Courtesy of Kerry Hayes

Horror novelist extraordinaire Stephen King’s popularity has resurged these last few years following several high-profile movie adaptations of his most famous novels. Andy Muschietti’s “It” and Mike Flanagan’s “Gerald’s Game” both received critical acclaim, with the former becoming the highest-grossing horror film of all time. To the delight of King fans worldwide, one of the author’s most renowned novels “Pet Sematary” has risen from the dead for a remake of its initial 1989 film adaptation.

“Pet Sematary” tells the story of Louis Creed (Jason Clarke), a doctor who relocates from Boston to the sleepy rural town of Ludlow, Maine with his wife Rachel (Amy Seimetz) and their children, Ellie (Jeté Laurence) and Gage (Hugo and Lucas Lavoie). Upon their arrival, the family soon discovers a secluded burial ground that appears able to bring the dead back to life — a discovery the family will learn to regret.

What’s most praiseworthy about “Pet Sematary” is its ability to consistently subvert modern standards of the horror genre. Whereas most recent horrors would cram their runtimes with as many jump scares as humanly possible, “Pet Sematary” uses its jump scares with restraint, often opting for subtler and even more bone-chilling, moments of dread and absolute discomfort.

The film’s dynamic director duo of Kevin Kolsch and Dennis Widmyer draws upon a variety of horror subgenres to keep the audience anticipating the source of the next scare. The film adeptly shifts from psychological horror to the paranormal, and even to some body horror reminiscent of “The Exorcist,” a balance of the different subgenres that work together to produce the high-tension that persists throughout the runtime.

The cast especially pulls “Pet Sematary” above the average crop of horror films. Clarke continues to be one of Hollywood’s most undervalued actors, elevating his initially superficial role as the family patriarch, Creed, through an emotionally resonant performance. Creed’s tragic descent becomes wholly convincing. Seimetz, unlike Clarke, was able to enjoy the luxury of working with a well-developed character and wrings out Rachel’s trauma for the audience to confront. John Lithgow brings his trademark charm and gravitas to the family’s neighbor, Jud Crandall, who acts as the gatekeeper to the world of horror. While a lesser actor might have turned Jud into nothing more than a walking-talking expositional mouthpiece, Lithgow turns him into a compelling and empathetic figure with his own grim arc.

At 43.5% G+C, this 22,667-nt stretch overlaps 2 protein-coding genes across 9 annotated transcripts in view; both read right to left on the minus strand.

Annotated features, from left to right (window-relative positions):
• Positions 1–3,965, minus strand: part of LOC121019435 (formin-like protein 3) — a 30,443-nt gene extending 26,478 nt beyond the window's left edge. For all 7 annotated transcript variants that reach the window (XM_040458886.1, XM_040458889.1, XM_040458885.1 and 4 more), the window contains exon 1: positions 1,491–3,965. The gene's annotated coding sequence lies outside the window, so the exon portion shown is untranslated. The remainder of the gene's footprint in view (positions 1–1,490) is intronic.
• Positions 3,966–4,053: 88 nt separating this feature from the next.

What ultimately keeps the film from fully coming to life is its script, which focuses too heavily on moving the story along rather than on developing its characters. The film effectively spends much of its first half introducing the audience to its unnerving setting, only to chuck this gradual approach out the window in the third act when it races to the end credits without allowing certain moments and motivations to retain their intended effect.

“Pet Sematary” simply neglects to develop its character’s relationships and personalities. This forces the audience to sympathize with the characters almost exclusively through their trauma, rather than through an actual connection and empathy toward the characters’ peril.

Though film adaptations should stand alone from their source material — they are, after all,  different mediums that require different executions. That being said, those who know and love the original story’s conclusion will likely be disappointed by the film’s conclusion. It’s effective enough as a fun night-out horror film, but, in conversation with the source material, it’s hard not to feel that something was lost in the adaptation process.

At its core, “Pet Sematary” is a chilling examination of how a family chooses to deal with its grief. It offers a more refined form of the standard horror film that defined the late 2010s. “Pet Sematary” remains a seminal horror story whose resonant terrors are amplified by its effective directing and outstanding cast. And, to top it all off, it stars a murderous cat.

Grade: B